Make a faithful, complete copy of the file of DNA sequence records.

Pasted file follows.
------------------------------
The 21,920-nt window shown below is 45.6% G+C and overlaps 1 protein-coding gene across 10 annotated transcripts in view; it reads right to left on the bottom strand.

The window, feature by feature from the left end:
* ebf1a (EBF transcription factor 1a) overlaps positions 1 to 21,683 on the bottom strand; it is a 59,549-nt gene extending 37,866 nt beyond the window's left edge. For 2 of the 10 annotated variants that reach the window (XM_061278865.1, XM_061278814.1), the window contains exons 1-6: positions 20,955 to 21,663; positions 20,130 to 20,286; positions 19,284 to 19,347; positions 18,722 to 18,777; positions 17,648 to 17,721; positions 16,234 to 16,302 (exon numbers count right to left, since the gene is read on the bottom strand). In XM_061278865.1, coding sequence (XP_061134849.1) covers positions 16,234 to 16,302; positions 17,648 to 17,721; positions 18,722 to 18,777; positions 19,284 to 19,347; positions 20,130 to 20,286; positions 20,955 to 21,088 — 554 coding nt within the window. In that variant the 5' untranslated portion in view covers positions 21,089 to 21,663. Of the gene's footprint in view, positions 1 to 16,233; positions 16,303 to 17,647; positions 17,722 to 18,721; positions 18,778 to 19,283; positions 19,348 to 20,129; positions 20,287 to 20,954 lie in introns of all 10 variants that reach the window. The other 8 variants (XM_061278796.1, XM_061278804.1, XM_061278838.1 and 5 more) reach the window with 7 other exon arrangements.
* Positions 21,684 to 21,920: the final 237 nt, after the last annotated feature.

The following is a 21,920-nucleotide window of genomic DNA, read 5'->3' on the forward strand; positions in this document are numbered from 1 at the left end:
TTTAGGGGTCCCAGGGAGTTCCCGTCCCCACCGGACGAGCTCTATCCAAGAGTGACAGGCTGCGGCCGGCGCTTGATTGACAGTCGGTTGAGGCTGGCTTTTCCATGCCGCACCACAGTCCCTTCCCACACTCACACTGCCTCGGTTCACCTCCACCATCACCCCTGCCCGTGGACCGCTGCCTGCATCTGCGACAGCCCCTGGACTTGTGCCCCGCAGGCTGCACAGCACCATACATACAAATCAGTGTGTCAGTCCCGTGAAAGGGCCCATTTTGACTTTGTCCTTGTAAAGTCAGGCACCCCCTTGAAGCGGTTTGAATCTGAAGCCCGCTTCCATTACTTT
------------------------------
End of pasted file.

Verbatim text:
The 21,920-nt window shown below is 45.6% G+C and overlaps 1 protein-coding gene across 10 annotated transcripts in view; it reads right to left on the bottom strand.

The window, feature by feature from the left end:
* ebf1a (EBF transcription factor 1a) overlaps positions 1 to 21,683 on the bottom strand; it is a 59,549-nt gene extending 37,866 nt beyond the window's left edge. For 2 of the 10 annotated variants that reach the window (XM_061278865.1, XM_061278814.1), the window contains exons 1-6: positions 20,955 to 21,663; positions 20,130 to 20,286; positions 19,284 to 19,347; positions 18,722 to 18,777; positions 17,648 to 17,721; positions 16,234 to 16,302 (exon numbers count right to left, since the gene is read on the bottom strand). In XM_061278865.1, coding sequence (XP_061134849.1) covers positions 16,234 to 16,302; positions 17,648 to 17,721; positions 18,722 to 18,777; positions 19,284 to 19,347; positions 20,130 to 20,286; positions 20,955 to 21,088 — 554 coding nt within the window. In that variant the 5' untranslated portion in view covers positions 21,089 to 21,663. Of the gene's footprint in view, positions 1 to 16,233; positions 16,303 to 17,647; positions 17,722 to 18,721; positions 18,778 to 19,283; positions 19,348 to 20,129; positions 20,287 to 20,954 lie in introns of all 10 variants that reach the window. The other 8 variants (XM_061278796.1, XM_061278804.1, XM_061278838.1 and 5 more) reach the window with 7 other exon arrangements.
* Positions 21,684 to 21,920: the final 237 nt, after the last annotated feature.

The following is a 21,920-nucleotide window of genomic DNA, read 5'->3' on the forward strand; positions in this document are numbered from 1 at the left end:
TTTAGGGGTCCCAGGGAGTTCCCGTCCCCACCGGACGAGCTCTATCCAAGAGTGACAGGCTGCGGCCGGCGCTTGATTGACAGTCGGTTGAGGCTGGCTTTTCCATGCCGCACCACAGTCCCTTCCCACACTCACACTGCCTCGGTTCACCTCCACCATCACCCCTGCCCGTGGACCGCTGCCTGCATCTGCGACAGCCCCTGGACTTGTGCCCCGCAGGCTGCACAGCACCATACATACAAATCAGTGTGTCAGTCCCGTGAAAGGGCCCATTTTGACTTTGTCCTTGTAAAGTCAGGCACCCCCTTGAAGCGGTTTGAATCTGAAGCCCGCTTCCATTACTTT